Co-creating in our health centres

Naeed Akhtar - Social Prescribing Link Worker


Naeed works as a Senior Social Prescribing Link worker in south Birmingham.

Social Prescribing provides people with alternative ways to meet their own emotional and mental health needs. Linke workers meet people in health centres and community spaces to support them in their efforts to become more active and more socially connected. 

Naeed describes how she works with people to identify what is most important to them and start solving some problems. She also gives examples of how services have changed or grown through dialogue with service users. 

Tell us about a time you co-created with people

We heard from carers “we’re the forgotten people, we’ve had no support in lockdown and we want some support.” 

I said, “OK, what time would be best for you?” They replied, “We want a drop in the afternoon, because in the morning we’re too busy caring for family members.  

 They just got a space to talk. Time off from caring for the people they care for. They shared their priorities, they wanted financial support, some counselling. 

 Lots of carers don’t get their health checks or vaccinations done, because it’s hard for them to get an appointment in the surgery. We were able to share arrange for the carers to see a nurse at a time which suited them.  

 Would you believe it also led to a men’s counselling group? There were five men that would come each week and they would just sit there offloading about how much they struggle caring for family members. I stayed quiet and all they did was support each other. We would have some tea. We had someone from Birmingham Carer’s Hub  come in and share information. 

There’s no way you can do something without involving anybody, especially the people that you’re supporting. They need to be involved and I feel like they pretty much steered the service.

What steps do you take to co-create with people?

Connecting: I think first of all it starts with connecting.  You have to build up your rapport.  You have to build that relationship. It’s a key part of getting people to the table to be involved in the conversation. 

Offering space to think: Sometimes people can be in a rut and not realise. We give space to reflect and think where they want to go with their life.   

Asking: We ask; What is it that matters to you most at this moment in time?  What is it that you want in life?  What’s important to you?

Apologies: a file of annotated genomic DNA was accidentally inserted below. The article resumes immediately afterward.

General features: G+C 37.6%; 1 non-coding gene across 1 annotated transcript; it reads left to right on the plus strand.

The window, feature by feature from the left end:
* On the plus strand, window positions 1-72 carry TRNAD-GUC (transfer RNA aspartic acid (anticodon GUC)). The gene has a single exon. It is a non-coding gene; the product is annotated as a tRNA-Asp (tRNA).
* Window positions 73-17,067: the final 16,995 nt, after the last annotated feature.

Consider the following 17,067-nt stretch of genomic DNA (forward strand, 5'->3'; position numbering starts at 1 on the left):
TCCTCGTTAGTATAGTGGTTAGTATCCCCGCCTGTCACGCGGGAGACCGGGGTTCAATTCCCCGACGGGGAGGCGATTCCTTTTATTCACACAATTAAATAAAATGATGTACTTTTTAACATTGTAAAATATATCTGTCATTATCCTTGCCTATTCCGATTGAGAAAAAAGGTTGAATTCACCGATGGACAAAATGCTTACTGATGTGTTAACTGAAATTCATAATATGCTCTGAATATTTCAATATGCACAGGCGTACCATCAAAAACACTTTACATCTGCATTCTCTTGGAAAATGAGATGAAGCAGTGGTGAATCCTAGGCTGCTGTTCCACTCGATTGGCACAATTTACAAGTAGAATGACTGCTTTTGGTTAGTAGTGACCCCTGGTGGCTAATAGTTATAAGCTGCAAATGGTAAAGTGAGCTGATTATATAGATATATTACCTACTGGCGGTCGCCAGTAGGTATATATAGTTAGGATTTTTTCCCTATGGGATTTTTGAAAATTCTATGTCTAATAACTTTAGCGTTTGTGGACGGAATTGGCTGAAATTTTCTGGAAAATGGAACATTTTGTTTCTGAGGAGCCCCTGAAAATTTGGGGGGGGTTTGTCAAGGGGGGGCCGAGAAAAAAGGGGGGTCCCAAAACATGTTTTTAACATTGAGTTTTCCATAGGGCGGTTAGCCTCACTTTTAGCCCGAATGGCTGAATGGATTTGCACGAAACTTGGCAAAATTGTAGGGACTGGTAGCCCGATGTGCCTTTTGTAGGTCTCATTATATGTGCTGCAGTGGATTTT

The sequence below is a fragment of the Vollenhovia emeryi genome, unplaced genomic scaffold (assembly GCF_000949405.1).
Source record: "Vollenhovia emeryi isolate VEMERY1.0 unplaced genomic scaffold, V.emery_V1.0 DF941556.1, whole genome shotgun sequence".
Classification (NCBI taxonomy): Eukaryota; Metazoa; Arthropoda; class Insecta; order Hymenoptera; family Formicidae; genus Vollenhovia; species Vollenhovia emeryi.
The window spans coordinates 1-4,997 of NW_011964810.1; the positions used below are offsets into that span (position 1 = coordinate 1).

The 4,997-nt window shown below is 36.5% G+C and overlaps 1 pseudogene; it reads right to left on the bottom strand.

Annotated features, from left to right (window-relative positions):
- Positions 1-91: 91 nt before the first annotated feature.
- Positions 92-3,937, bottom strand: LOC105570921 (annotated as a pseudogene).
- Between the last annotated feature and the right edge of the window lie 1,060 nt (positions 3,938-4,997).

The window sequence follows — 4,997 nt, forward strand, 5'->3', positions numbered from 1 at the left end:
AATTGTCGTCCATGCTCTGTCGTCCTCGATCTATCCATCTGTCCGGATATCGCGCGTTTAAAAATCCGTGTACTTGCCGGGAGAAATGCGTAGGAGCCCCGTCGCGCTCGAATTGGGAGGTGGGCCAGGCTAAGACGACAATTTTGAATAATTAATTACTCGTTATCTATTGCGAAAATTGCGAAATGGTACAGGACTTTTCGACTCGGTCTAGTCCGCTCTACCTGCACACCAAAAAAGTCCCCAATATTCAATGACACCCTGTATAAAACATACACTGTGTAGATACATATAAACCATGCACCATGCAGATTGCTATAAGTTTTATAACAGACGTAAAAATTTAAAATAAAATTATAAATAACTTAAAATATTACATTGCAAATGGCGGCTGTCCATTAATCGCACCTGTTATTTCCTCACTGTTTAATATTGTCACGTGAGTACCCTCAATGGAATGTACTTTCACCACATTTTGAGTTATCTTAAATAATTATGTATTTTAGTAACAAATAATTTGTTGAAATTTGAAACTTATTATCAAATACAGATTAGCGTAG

Listening: We let the other person lead the conversation and then we try and support them.  

Problem solving together: It’s the patient’s life and they’re the one living it, so we ask, “What’s the first thing that you want to focus on?”   

Bringing many perspectives  in: The more perspectives, the more experience you’ve got around the table, the better that service is going be 

Giving it time: We support some patients for longer than others, it takes as long as it takes

Adapting and doing things differently Co-production is huge part of how we deliver our service. Even, in our team meetings, we are always reflecting on feedback and changing our processes and how we do things. We’re always doing that is important.  

What difference do you think it makes?

People make their own choices

For patients the benefits depend on what they’re trying to achieve. For people who are lonely, the impact is that they make friends. For a diabetic person, the benefit is that their sugar levels and weight go down. Ideally, it’s a shift towards people being in charge of their own health.  

People feel more agency in their lives

When people are unwell, they often ask “what do I need to do?” because they think that doctors have all the answers, but they don’t.  Instead, we ask people “What do you think we should do.” It builds people’s self esteem and gives them their power back.  That’s how it starts. And then over time, once they’re a bit more empowered, you can see a shift in  in the way they carry themselves, their confidence and the way they’re able to understand themselves. 

So it improves overall wellbeing, because if you tell someone what to do and how to do it, you’re not really helping them. So it’s important that there are equipped with the tools and resources to look after themselves.  

More views, means more knowledge 

I think it’s important to make sure that you involve people in decisions. If you don’t then it’s pretty much all about you, why you think this works and how you think it should be. If you’re not involving other people, or listening to them, it’s  not how it’s going to work. You know you’re going to get zero attendees. You’re gonna have zero impact.  

The more views, the more lenses, the more more perspectives, the more experience you’ve got around the table, the better because that service is going be outstanding. 

Bryony Lawless
Author: Bryony Lawless